Subconsciously I began to believe it was my job to make everyone happy. I became a people pleaser to try to quiet my longstanding belief that I helped cause my mother’s depression. If anyone around me was unhappy or upset, I would try to “fix” it. If I couldn’t make someone feel better, my load of guilt became heavier. What is wrong with me that I always mess up people’s lives?

It took years before I worked through my guilt and feelings of desertion. But the more I healed, the more I realized what a wonderful mom I really had. Although depression sometimes snatched her away from us or plunged her into inescapable self-absorption, she loved us deeply. There was nothing she enjoyed more than to be surrounded by her family, and I believe she would have sacrificed her own life to save ours. In fact, she nearly did.

One day I was curled up with a book on the couch. My little brother was in the playpen in the kitchen next to the doorway leading to the living room. Mom was in the kitchen heating oil for french fries in an aluminum pan on the gas stove burner. When she lowered the basket of frozen fries into the hot oil, an explosion of light and a bone-chilling shriek shattered my serenity. I snapped out of my frozen-in-fear moment and raced to the kitchen to see fire climbing up the curtains next to the stove. Oblivious to the burning flesh on her hands, Mom screamed, “Get the baby out! Get the baby out! Get Dad!”

I grabbed my little brother and rushed out to the barn. Meanwhile, Mom worked feverishly to get the fire out; and if my memory serves me correctly, she succeeded before Dad arrived. But then the pain took over and consumed her, and Dad rushed her to the doctor.

The 2nd and 3rd degree burns on her hands took time to heal. But later on, it was those love-scarred hands that soothed my fevered brow and brought me tea and toast when I was sick and patted my back with encouragement to pursue interests I enjoyed.

Sometimes her loving hand became a safety belt. A sudden step on the brakes would spring her hand out to hold back the one in the passenger seat. We had some special moments when this continued even when I was an adult and we had seatbelts. As my mom became older and I was the driver, we chuckled when one day my hand sprang out.

How I loved my “crazy” mom! I’m so proud of how she broke the abuse cycle of possibly generations of moms. She had to battle the monster of depression and she couldn’t always protect us from harm, but she still managed to show us a mother’s love.

I am so grateful that in the later years of her life, Mom was blessed with a counselor who nurtured her and encouraged her to find her identity in Christ Jesus. She was finally able to experience Jesus loves her and know she has priceless value in His eyes. Her faith in a Savior who sacrificed His life for her grew and blossomed like a rose. Deep-seated thorns of insecurity and depression still tried to inhibit her from full bloom, but she was still, oh, so beautiful. Yes, depression often dominated her life, especially when we were growing up, but I still picture the deeper scars on one of her hands. Scars of love. Sacrificial love. Even when a spinal stroke paralyzed her and took away her freedom to hug us, she still wanted us to know we were loved. Fighting for breath, some of her last words were whispered in succession, “I love you, I love you, I love you!”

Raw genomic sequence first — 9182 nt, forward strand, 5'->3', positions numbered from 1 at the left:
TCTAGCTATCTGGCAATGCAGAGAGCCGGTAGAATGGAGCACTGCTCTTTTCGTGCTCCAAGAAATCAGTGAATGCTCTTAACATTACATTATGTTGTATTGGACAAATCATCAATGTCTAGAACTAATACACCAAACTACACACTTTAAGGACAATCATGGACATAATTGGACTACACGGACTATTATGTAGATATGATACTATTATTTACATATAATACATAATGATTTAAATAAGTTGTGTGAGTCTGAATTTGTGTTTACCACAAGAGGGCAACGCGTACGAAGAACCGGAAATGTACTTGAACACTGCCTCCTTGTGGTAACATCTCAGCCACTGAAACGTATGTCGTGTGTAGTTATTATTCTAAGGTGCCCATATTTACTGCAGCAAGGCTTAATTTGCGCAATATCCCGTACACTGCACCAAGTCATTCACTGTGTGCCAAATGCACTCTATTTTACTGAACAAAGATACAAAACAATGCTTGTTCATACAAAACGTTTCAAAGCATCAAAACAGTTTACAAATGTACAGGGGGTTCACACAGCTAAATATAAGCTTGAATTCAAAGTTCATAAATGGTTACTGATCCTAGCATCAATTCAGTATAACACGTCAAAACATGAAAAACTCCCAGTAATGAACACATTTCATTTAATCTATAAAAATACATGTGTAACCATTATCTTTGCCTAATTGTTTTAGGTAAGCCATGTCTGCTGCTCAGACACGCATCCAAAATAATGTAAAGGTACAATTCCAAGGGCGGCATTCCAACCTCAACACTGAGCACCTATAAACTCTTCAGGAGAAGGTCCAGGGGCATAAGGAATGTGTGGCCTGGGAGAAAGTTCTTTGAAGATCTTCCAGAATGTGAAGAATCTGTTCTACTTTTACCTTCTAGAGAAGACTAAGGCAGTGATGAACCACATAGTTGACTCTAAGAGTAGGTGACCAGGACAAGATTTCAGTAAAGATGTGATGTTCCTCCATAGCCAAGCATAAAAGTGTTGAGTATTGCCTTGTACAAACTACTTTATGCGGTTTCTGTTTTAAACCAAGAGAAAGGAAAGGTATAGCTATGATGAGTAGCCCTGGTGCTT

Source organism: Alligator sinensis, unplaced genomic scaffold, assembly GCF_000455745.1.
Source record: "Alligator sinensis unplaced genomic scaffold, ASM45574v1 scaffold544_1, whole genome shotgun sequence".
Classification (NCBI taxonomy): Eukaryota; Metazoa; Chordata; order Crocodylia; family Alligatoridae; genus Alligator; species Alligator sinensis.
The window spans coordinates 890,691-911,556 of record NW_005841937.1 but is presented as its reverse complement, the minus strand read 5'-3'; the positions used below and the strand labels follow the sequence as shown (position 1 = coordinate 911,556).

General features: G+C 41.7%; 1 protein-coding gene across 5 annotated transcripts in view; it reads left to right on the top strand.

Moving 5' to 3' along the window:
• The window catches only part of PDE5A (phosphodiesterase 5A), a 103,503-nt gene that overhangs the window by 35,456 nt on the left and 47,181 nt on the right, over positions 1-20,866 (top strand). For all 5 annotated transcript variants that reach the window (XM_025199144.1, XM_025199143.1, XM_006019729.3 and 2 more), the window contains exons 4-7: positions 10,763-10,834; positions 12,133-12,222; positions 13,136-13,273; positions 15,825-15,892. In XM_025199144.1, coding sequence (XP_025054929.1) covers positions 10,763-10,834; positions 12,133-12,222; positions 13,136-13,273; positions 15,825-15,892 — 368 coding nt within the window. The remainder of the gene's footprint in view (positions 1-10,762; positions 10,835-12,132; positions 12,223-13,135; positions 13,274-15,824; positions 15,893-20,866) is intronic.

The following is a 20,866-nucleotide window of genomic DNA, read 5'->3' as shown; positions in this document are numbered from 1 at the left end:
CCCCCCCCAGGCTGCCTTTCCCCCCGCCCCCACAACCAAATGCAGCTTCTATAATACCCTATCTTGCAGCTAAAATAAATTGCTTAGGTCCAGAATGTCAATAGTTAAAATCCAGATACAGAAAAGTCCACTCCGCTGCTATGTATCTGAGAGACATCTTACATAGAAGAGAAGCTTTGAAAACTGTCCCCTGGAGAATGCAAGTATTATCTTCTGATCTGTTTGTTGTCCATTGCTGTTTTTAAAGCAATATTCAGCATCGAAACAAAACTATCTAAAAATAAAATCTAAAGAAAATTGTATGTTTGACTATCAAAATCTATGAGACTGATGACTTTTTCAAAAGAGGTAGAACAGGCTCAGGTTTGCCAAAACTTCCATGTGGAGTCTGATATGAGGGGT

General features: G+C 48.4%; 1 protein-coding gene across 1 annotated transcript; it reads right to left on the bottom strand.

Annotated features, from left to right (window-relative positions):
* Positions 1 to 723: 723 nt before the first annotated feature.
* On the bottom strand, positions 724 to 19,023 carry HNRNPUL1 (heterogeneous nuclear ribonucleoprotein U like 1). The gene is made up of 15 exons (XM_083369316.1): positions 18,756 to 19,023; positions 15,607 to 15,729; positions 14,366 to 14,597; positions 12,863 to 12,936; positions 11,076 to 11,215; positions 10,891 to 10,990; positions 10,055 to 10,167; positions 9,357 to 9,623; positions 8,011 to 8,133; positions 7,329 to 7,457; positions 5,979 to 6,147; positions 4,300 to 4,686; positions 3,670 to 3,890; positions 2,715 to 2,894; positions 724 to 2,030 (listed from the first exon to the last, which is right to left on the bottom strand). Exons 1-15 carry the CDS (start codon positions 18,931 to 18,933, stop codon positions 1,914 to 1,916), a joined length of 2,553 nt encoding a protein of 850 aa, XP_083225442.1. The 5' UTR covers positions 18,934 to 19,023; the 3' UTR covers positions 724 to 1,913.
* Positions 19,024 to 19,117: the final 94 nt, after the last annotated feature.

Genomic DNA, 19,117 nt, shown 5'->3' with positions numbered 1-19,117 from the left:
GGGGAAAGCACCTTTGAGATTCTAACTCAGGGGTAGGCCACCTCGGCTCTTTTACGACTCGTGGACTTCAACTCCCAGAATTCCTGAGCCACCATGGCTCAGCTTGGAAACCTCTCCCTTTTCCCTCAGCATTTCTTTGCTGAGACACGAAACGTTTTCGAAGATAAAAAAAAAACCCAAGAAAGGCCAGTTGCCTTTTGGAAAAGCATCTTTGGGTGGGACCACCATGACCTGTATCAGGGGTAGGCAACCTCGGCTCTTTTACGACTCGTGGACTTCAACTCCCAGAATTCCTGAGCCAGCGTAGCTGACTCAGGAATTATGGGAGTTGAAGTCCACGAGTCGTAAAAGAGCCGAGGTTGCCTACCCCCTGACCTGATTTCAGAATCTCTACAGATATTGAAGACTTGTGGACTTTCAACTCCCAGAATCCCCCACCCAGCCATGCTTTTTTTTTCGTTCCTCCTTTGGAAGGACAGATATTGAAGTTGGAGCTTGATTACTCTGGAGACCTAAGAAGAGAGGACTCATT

I wish I could go back in time to those kids on that school bus. I would stand up to them and proudly tell them how much my “crazy” mom loved us and how blessed I am that she was my mother. I am a better, more caring person today because of her. And I know she is now with Jesus where she can forever bloom perfectly. There is no more depression and no more pain!

“When God Has Another Plan”

 

The Living Stone, Rejected Because He Loves Us

rockofsalvation
“Welcome to the living Stone, the source of life. The workmen took one look and threw it out; God set it in the place of honor. Present yourselves as building stones for the construction of a sanctuary vibrant with life, in which you’ll serve as holy priests offering Christ-approved lives up to God.”
(1 Peter 2:4-5 The Message)

The Living Stone

Rock of our salvation

Rock of our refuge

Immovable

Unchanging

Everlasting

The source of life

And yet rejected 

So we wouldn’t be

Chosen by the Father

To suffer in our place

For our sins

Because He loves us

So completely

He longs for our hearts

Our lives

Mind, body, soul

To be building stones

Devoted to Him

To His glory

Can We Give Up All for Jesus? 

“But the Lord has become my High Tower and Defense,
and my God the Rock of my refuge.” (Psalm 94:22 AMP)

Rejection hurts so deeply

But we can be safe and loved

In our Rock of refuge

And remember

The Rock of our salvation

Who was rejected

More than all of us together

Even God forsook Him

So we would never be forsaken

By God and His forgiving love

Even if people do

Because we are His beloved

His cherished ones

Incomprehensible love

For you

For me

God so loved

Do you feel forsaken?

Do you struggle with rejection?

I hope you find beautiful soul rest in these truths!